If you are a foreigner you will get yelled at.
And pushed to the coffin-like shelf for five at the back of the bus.
Comparing notes with others who’d traveled the “VIP” sleeper bus between Vietnam and Laos yielded the same story and the same advice: Stand your ground. Yell back. Assert your right to a seat (it’s first come first served) and Watch your ass (the driver will likely try to grab it).
Well, he didn’t grab mine (I’ve never seen myself as the kind of gal who gets her ass grabbed), but he did grab my wrists and go in for a kiss with his obnoxiously puckered lips, at which point I ducked my head, pulled out of his loose grip, and gave him a few solid punches he wasn’t expecting.
He wasn’t as overtly philistine with the local travelers. Instead he’d conveniently plant himself in the aisle when a young woman tried to get by so they’d have no choice but to rub their frontside up against his backside.
And let me tell you, the thinly veiled look of pleasure on his face was enough for me to wish castration upon him.
After a couple of us six foreign travelers (we’d banded together for the bus ride) fearfully snuck ourselves into proper sleeper seats, I made a frantic call to my host in Vietnam who must’ve called connections and advocated for us somehow, because five minutes after my call one of the drivers grumpily nodded his ok for us to be in actual seats.
For his next trick, however, he plopped himself down in the aisle next to the Danish girl, flung his arm over her thigh, and pretended to fall asleep.
Not cool, buddy.
I was keeping an eye on him (giving him my meanest “teacher look”) from the top bunk while she squirmed to keep him off when I noticed the green plastic loop of my safety whistle dangling out of his back pocket.
How did he get his hands on it?
Not feeling completely safe, I’d put it in my pants pocket for the ride. Had it fallen out? Or had he pulled it out of my pocket?
I was furious and whispered to her to fish it out for me. She did and handed it back and he was none the wiser, but I was even more on guard for the rest of the ride, until he took his turn behind the wheel. Although his driving was as reckless as his behavior so it was only a mild comfort. At least his hands were occupied.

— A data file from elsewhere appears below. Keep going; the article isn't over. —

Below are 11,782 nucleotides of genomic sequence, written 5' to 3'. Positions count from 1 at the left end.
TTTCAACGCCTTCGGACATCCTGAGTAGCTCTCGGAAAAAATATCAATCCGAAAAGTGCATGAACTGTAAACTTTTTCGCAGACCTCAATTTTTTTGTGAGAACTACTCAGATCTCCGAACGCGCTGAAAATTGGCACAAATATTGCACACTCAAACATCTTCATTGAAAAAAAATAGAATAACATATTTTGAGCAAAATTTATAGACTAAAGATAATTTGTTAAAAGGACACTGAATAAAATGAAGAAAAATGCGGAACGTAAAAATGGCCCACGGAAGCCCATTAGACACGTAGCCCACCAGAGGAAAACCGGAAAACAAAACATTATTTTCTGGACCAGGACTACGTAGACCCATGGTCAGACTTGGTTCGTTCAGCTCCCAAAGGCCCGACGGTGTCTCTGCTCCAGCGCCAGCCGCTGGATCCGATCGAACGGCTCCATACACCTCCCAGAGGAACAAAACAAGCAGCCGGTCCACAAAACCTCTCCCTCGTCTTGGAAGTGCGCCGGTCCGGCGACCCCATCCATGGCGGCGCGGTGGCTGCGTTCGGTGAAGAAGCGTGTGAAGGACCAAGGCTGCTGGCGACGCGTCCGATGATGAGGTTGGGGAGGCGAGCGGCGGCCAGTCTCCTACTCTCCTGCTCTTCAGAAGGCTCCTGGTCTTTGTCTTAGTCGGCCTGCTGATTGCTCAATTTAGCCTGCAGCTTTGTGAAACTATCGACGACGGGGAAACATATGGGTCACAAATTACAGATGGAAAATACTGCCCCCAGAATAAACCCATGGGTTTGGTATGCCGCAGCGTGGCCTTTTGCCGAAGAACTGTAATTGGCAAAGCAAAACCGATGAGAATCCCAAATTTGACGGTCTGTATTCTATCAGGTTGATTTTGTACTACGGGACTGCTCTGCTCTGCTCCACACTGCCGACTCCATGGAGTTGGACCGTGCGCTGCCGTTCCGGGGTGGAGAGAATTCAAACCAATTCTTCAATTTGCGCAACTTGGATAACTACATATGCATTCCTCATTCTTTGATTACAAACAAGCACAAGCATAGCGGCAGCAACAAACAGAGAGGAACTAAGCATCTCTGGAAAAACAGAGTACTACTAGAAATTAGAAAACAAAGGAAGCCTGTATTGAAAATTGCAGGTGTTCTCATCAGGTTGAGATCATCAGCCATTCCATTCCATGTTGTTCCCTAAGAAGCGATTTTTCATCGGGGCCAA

The only guy in our pack, an American, saw and did nothing. (To anyone who suggests women are safer traveling with men, I disagree and use this as exhibit A.) I suggested he offer his top bunk and take her bottom one so she could at least sleep without fear of molestation. He offered and won the gentleman of the year award in her eyes. I didn’t mention it was my idea (but I’m mentioning it here because he shouldn’t get all the credit for his “chivalrous” move).
We did, in the end, make it in one piece to Vientiane, Laos, thanks to the gods that be, moral support from other travelers, and the kindness of a few English speaking Vietnamese and Laotians on the bus who translated, explained things, and stood up for us.
I felt bad when those back of the bus seats were eventually filled, but the issue for me was more than the seats, it was how we (and others) were treated on the bus. Days later when I boarded the bus to Thailand I was terrified I’d have the same experience, but I’m happy to report all went smoothly, sanely, and politely.
It could certainly have been worse, but next time I ask myself “how bad could it be?” I’ll remember that bus ride to Laos.